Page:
EDMONTON (CCN) — Brother Benjamin Ripley is a Franciscan Friar planning a career as a chaplain.
Beth Pecson is a Catholic teacher hoping to be a stronger role model to her students.
Both are among this year’s 34 graduates of Newman Theological College who reflect the vision of its president, Jason West, that it’s an educational institution that offers preparation for the priesthood, as well as theological studies for lay people, at all stages in life.
“We want to make sure that it’s not a secret, that it becomes better known and that there’s more opportunities for people to encounter the college in different ways at stages that are suitable for where they’re at, both in their faith journey and also in the practical time that they have available for deepening their understanding of faith.”
The number of Newman graduates has doubled over last year, including a large group of teachers from Edmonton Catholic and school districts in Alberta. Another nine teachers from Saskatchewan Catholic schools will be graduating from Newman in May 2018.
Teacher Beth Pecson hopes her students at Monsignor Fee Otterson Elementary and Junior High School will take a lesson from her efforts to obtain a master of religious education degree and enrich her current role as a music teacher and chaplain.
“I would like for them to see that learning doesn’t end,” said Pecson, as students from her school’s junior high glee club performed at the Oct. 14 Convocation mass for Newman graduates.
“It’s lifelong, especially if you’re trying to learn about your faith because it’s a never-ending journey and it doesn’t matter where we are, there’s always room for growth and there’s room for excellence in that pursuit.”
Pecson is the 2017 recipient of the Emmaus Award, given to the student who comes to recognize Jesus more clearly while fostering community in their learning environment.
“The one core idea that stood out to me the most just looking through that salvation history is how merciful and loving our God is. Newman is such a gift to our Catholic community,” said Pecson, who has been teaching for more than 24 years.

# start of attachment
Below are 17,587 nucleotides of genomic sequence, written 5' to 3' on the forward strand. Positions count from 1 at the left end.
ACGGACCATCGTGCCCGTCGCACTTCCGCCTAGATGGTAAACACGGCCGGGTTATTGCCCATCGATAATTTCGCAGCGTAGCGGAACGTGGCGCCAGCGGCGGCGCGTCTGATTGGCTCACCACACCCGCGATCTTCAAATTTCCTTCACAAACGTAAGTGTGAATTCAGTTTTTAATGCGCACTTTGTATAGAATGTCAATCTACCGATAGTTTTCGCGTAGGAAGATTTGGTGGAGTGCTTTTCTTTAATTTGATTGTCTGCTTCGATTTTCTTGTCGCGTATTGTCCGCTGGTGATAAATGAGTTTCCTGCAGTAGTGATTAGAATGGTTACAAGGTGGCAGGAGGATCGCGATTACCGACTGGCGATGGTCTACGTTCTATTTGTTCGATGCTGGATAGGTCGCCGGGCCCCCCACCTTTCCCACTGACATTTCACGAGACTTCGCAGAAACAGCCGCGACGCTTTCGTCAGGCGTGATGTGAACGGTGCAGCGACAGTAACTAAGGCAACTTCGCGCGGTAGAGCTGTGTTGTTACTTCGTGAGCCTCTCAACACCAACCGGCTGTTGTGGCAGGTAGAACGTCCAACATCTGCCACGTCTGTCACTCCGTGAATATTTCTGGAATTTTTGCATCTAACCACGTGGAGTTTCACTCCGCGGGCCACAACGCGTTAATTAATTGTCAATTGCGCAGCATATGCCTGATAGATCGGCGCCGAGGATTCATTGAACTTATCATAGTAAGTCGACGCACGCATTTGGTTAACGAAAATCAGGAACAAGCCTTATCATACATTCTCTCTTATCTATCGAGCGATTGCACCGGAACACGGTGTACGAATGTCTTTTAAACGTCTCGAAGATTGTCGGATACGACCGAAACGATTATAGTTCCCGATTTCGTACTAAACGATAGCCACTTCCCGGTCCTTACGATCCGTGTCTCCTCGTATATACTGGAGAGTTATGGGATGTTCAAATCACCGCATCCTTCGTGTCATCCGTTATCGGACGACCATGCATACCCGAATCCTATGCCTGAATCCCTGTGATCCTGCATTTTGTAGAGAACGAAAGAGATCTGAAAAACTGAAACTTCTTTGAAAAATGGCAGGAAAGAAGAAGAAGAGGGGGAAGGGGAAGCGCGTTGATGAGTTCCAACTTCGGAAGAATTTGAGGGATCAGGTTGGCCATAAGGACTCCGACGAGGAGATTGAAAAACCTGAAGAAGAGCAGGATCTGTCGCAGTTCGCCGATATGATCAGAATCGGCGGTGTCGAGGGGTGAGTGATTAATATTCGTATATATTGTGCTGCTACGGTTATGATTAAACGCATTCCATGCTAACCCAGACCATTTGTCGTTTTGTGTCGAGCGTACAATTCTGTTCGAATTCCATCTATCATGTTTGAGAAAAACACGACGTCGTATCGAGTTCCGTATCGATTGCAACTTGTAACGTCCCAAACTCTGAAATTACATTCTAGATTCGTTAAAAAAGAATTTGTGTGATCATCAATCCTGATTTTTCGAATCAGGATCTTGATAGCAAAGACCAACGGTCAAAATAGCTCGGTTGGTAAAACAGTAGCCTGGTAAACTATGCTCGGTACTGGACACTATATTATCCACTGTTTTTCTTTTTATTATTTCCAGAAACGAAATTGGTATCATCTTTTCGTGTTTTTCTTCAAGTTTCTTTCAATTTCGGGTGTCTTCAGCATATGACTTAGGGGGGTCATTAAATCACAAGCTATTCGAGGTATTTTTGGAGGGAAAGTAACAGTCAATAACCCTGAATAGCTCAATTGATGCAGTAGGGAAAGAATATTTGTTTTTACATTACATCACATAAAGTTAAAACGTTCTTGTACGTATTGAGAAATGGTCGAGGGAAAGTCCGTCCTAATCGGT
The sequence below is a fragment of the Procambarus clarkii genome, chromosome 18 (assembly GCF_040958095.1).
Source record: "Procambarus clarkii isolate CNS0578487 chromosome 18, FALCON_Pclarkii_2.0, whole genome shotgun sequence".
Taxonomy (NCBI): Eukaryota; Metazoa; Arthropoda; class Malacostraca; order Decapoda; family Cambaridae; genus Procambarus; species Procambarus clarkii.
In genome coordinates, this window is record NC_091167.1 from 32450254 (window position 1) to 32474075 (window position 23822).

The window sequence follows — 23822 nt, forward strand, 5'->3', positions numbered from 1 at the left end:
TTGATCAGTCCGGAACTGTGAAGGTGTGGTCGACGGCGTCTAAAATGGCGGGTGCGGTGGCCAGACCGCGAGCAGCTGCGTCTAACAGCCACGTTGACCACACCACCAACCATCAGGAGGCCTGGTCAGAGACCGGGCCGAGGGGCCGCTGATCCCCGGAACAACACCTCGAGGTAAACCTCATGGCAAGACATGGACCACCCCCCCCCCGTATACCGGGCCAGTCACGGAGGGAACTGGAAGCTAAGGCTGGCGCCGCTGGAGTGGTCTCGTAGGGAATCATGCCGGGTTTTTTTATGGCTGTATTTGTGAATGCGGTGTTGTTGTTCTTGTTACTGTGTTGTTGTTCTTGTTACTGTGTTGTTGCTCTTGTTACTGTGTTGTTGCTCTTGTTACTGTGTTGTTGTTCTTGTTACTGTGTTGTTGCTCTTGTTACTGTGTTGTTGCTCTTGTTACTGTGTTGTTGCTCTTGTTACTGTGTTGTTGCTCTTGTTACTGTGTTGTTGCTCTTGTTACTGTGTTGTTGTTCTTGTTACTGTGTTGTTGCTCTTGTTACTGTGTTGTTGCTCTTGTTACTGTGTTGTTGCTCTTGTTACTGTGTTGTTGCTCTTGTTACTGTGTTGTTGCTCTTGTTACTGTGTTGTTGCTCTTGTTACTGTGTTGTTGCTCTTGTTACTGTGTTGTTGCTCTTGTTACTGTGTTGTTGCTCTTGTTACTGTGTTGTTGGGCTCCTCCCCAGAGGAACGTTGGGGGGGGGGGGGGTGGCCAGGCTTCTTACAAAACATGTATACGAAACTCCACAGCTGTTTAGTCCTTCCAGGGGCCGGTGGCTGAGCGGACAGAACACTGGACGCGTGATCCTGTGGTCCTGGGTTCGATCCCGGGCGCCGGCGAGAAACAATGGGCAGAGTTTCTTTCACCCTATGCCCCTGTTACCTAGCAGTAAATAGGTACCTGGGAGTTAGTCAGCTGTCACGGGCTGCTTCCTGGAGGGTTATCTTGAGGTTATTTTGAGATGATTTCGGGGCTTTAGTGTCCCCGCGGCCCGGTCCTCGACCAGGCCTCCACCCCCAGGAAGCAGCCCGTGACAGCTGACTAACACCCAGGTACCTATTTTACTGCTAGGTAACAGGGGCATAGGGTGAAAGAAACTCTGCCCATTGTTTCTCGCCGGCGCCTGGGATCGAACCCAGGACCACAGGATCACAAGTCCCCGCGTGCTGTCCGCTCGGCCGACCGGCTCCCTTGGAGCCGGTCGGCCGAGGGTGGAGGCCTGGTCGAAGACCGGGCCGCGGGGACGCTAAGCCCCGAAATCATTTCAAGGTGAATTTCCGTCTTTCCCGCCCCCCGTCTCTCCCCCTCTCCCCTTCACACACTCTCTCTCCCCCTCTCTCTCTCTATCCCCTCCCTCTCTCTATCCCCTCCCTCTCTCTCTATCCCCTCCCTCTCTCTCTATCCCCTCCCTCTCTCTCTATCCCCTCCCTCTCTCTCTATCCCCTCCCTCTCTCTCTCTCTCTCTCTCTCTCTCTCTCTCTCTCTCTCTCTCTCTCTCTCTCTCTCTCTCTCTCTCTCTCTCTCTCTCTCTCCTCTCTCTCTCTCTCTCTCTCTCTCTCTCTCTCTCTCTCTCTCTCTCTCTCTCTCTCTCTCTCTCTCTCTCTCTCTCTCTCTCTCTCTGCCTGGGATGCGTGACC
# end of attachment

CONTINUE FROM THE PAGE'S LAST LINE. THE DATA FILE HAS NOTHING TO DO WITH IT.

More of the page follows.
Other graduates, such as Brother Benjamin Ripley, are just kicking off their careers.
Ripley is completing a placement as a student chaplain at St. Joseph’s Auxiliary Hospital, a long-term care facility in south Edmonton. He hopes to use his master of divinity degree from Newman to become a hospital chaplain.
“What’s been given to me is very valuable and very rewarding, to be able to take what I’ve learned here and to apply it wherever I end up in the church and in my order,” he said. “What’s given to you is a solid grounding in our faith,” Ripley said.
Ripley received the Joseph N. MacNeil Outstanding Achievement Award for academic excellence and commitment to the college.
Ripley said he enjoyed the mixture of clergy and laity in his classes at Newman.
“I think we need that dynamic within the church,” he said. “For me, it gives a perspective of how the laity wants to serve the church and how they want to be a part of it. They provide a different view of what church is and what it should be.”
A wife and mother of four children, Pecson relied on the moral support of her classmates — many of whom were also teachers holding full-time jobs and raising families.
In the fall of 2016 there were 233 students enrolled in 465 courses at Newman — a 40 per cent increase over the year before and the highest in 12 years.
This fall, enrolments have remained steady, with 430 course enrolments, representing 232 students.
West said enrolment has been climbing steadily due to new programs, including one for the formation of permanent deacons, greater interest in online programs, as well as strong enrolment from the seminary and school districts.
For more information about Newman Theological College, visit: https://www.newman.edu/
Konguavi is staff writer for Grandin Media.